The 32-yr-old claims no medical history other than "thyroid surgery" and takes no medications. What does the ECG suggest?
ECG tracing (please click to enlarge)
Table (please click to enlarge)
A 32-year-old man with a history of “thyroid surgery” but no other medical problems and taking no medications presents to the emergency department for palpitations followed by syncope that occurred while he was eating dinner. He denies any chest pain, shortness of breath, fever or other complaints except for more muscle twitching than normal.
Vital signs, physical examination
Vital signs are normal. A basic physical examination including carefully listening for murmurs is normal except for a well-healed scar over the lower neck.
Initial differential diagnosis
Initial diagnostic testing
ECG tracing is shown in Table image at right (please click image to enlarge).
1. What does the case image show?
2. What should you do next?
1. What does the case image show? It shows a long QT interval and a short PR interval.
2. What should you do next? Check electrolytes including calcium and magnesium.
This patient had a calcium level of 5.8 mg/dL, diagnostic for hypocalcemia.
Hypocalcemia is often asymptomatic, but can cause generalized weakness, muscle cramps, twitching or seizures, and, most concerningly, laryngospasm leading to airway compromise or arrhythmias leading to syncope or even death. The physical exam may be normal but there may be evidence of hyperreflexia such as Chvostek’s sign and increased deep tendon reflexes. Hypotension or CHF may rarely occur.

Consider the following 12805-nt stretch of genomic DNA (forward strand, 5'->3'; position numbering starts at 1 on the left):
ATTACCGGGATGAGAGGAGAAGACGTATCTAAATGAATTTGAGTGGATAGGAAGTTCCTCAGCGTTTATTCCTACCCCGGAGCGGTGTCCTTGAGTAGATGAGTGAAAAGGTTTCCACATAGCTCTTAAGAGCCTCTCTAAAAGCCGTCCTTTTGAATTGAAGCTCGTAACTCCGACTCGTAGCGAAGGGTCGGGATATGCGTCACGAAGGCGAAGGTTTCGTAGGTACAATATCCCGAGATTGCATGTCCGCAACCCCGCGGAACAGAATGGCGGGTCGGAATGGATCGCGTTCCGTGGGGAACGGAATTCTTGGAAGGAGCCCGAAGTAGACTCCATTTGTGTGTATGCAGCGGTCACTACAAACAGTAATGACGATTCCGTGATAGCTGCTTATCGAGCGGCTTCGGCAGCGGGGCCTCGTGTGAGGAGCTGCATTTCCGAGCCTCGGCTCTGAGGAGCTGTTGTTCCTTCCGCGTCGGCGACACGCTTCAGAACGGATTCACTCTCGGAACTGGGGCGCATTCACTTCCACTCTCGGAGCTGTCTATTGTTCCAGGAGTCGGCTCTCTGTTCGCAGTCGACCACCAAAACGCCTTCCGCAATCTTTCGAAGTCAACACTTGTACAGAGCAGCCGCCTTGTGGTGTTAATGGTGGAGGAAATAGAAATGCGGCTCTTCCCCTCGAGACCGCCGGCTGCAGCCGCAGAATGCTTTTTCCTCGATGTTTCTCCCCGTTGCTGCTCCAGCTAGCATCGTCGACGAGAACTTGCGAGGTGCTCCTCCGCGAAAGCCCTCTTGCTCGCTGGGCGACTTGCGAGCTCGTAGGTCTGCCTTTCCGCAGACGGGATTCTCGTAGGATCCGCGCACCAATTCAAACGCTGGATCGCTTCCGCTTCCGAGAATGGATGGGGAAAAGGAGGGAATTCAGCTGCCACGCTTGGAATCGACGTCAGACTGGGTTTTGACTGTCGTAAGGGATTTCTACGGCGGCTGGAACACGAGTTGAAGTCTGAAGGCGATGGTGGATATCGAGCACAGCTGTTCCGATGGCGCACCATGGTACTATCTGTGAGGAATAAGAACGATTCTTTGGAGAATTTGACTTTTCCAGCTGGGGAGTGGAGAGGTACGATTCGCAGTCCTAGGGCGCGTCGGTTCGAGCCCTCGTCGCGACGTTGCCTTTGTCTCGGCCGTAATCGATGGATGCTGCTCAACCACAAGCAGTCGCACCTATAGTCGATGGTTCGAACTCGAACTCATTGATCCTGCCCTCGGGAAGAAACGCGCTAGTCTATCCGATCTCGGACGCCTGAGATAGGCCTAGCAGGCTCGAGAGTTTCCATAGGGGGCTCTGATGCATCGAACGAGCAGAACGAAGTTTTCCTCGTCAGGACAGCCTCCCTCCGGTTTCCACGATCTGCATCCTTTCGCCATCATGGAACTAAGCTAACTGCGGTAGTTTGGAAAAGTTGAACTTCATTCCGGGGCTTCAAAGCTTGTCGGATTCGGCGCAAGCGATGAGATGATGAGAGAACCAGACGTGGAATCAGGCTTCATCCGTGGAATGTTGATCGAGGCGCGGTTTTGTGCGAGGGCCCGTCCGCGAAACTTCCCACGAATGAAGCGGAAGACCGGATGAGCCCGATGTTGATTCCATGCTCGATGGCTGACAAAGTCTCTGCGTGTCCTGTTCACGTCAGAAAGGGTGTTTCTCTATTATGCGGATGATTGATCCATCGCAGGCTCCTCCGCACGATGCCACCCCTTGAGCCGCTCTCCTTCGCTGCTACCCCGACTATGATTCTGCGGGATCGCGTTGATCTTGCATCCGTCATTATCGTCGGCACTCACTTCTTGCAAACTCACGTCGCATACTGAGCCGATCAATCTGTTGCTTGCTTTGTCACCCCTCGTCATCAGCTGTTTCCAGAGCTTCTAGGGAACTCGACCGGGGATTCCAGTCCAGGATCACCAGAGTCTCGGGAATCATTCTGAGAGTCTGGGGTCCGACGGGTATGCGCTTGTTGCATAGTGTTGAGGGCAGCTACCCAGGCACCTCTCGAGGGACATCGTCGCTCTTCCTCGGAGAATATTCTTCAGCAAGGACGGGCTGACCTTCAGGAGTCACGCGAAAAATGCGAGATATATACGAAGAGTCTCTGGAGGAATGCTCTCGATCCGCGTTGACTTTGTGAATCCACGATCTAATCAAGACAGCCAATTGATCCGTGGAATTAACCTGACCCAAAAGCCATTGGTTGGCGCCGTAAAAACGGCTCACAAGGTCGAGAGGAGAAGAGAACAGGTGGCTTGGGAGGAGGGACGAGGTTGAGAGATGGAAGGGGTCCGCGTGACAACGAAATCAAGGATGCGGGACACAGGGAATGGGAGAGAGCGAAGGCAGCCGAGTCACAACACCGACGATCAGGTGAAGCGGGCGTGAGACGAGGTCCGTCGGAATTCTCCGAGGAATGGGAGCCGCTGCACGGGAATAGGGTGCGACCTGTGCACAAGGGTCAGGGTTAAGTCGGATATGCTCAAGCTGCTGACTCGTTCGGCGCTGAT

The ECG in hypocalcemia most typically reveals a prolonged QT interval. Less common findings to be attentive for include short PR interval, long ST interval, and flat T-waves. Life-threatening rhythm complications are rare and include ventricular tachycardia or fibrillation. Measured calcium may be falsely low if albumin is low, so albumin should be measured in addition to other electrolytes, including phosphate and magnesium, as they are also often abnormal. The correction formula for the calcium level is shown in the image above as are a variety of potential causes of hypocalcemia.
Treatment of hypocalcemia can be with oral calcium in mild cases, but in more severe cases is usually initiated with IV calcium gluconate, 2 amps over 10 minutes followed by a drip. Patients with calcium levels <6 mg/dL should usually be admitted for repletion and monitoring, with the levels repeated every 1 to 4 hours depending on severity. The cause of any electrolyte abnormalities obviously needs to be investigated to further tailor treatment and avoid recurrence.
The ECG normalized after the calcium was repleted. The patient was admitted for observation and maintenance of calcium levels. The cause was determined to be hypoparathyroidism. It was eventually determined that the patient had previously undergone parathyroid, not thyroid, surgery.
For additional information, please see full Excerpt on Hypocalcemia fromThe Emergency Medicine 1-Minute Consult Pocketbook